Although productive contribution to the lives of others can take many forms (paid or unpaid) and can take place in many contexts (inside or outside organizations), organizations and institutions often are part of the story of human flourishing — providing space, and a place, for us to lean into the God-honoring productivity to which we are called as divine image bearers.

To Flourish, We Need Healthy and Thriving Organizations

Organizations — both healthy and unhealthy, effective and ineffective — can and do play a part in the story of human flourishing as work is carried out in the midst of “thorns and thistles.” However, I would argue that the nature and health of organizations significantly affect the flourishing of those working within them. Said another way, while human flourishing can take place in various organizations, not all organizations promote human flourishing in an equally helpful or meaningful manner.

Richard Stearns puts it this way: “Organizational cultures can be brutal, or they can be life-giving. Good and godly leadership contributes to human flourishing when it creates cultures and environments that are fair, just, and caring.” The nature of the organizational culture —  brutal or life-giving — will have a major effect on the people working and serving within the organization. In addition to environments that are fair, just, and caring, the nature of the organization as a productive context for work also matters. If it is a business, is the business not only fair, just, and caring, but also productive and profitable in order to facilitate stable employment for its employees? If it is a nonprofit, is the organization being both faithful to its mission and operating from a place of financial stability and equilibrium?

While we have been speaking at length about human flourishing, it may not be entirely helpful to think of organizations as flourishing. Perhaps a better term is “thriving.” Thriving organizations contribute to flourishing humans. This is true for leaders, for organizational members, and for the various constituents served by a thriving organization. Whether an organization thrives is not irrelevant to human flourishing. When people relate to one another within or between organizations, the extent to which these organizations are thriving has a profound impact on the overall flourishing of the people connected to them.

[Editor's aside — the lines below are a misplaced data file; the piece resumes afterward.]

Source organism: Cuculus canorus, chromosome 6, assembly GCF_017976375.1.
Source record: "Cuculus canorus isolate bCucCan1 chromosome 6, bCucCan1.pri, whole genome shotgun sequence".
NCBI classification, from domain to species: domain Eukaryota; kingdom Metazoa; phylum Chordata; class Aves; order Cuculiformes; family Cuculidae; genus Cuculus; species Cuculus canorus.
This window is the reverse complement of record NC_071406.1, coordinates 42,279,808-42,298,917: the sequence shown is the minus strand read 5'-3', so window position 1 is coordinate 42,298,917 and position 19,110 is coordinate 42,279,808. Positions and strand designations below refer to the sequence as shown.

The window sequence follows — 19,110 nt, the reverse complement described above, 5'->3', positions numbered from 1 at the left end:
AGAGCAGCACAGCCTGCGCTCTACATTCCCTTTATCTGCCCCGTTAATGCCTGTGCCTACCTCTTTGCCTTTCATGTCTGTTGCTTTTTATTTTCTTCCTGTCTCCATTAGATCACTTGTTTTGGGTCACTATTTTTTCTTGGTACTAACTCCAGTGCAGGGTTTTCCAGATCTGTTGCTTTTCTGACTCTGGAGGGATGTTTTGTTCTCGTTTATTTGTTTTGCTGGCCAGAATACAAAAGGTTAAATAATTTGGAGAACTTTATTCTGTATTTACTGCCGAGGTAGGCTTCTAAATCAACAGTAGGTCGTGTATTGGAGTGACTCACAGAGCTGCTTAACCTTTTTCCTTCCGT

“We work in order to make flourishing life possible, but things are at their best when we also flourish as we work, when working doesn’t undermine flourishing but enacts it,” Volf says. This comment raises vital questions for those thinking about the nature of the organizations of which they are a part. Are we creating and sustaining organizations that are fit for human beings? Are we creating and sustaining organizations that help to enact human flourishing rather than undermine it? Are we creating and sustaining organizations that become part of God’s kingdom work of promoting human flourishing throughout redemptive history, or are we focused on building our own kingdoms in a manner that disregards the flourishing of others?

Here it might be helpful to draw a distinction between ultimate human flourishing and temporal human flourishing. While ultimate human flourishing is found in God himself, there is a story of temporal or subordinate human flourishing to which thriving organizations may contribute. The point is not to make organizational thriving a primary or ultimate aim, but rather to recognize that, by grace, God uses people, along with churches and organizations, to bring about great good in the lives of others. Thriving organizations tend to be used by God to bring about important aspects of human flourishing, and for this I am very grateful.

If human flourishing matters as a theme woven throughout redemptive history and if organizations are an important context within which human flourishing may be enacted — helping people to develop, grow, and thrive — then the manner in which these organizations are led becomes a weighty and significant consideration for organizational leaders. Stewards entrusted with the responsibility of leading organizations have a unique responsibility — I would even argue that this is a moral responsibility — to lead these organizations well. Thriving organizations often translate into thriving and flourishing people.

Human flourishing is meant to be a shared experience: We are blessed to be a blessing (Gen 12:2). Human flourishing is present in an organization when leaders and followers alike are part of a network that not only allows them to make a living but also helps them draw out the potential for flourishing in others.


Content adapted from Healthy Leadership for Thriving Organizations by Justin A. Irving, ©2023. Used by permission of Baker Academic.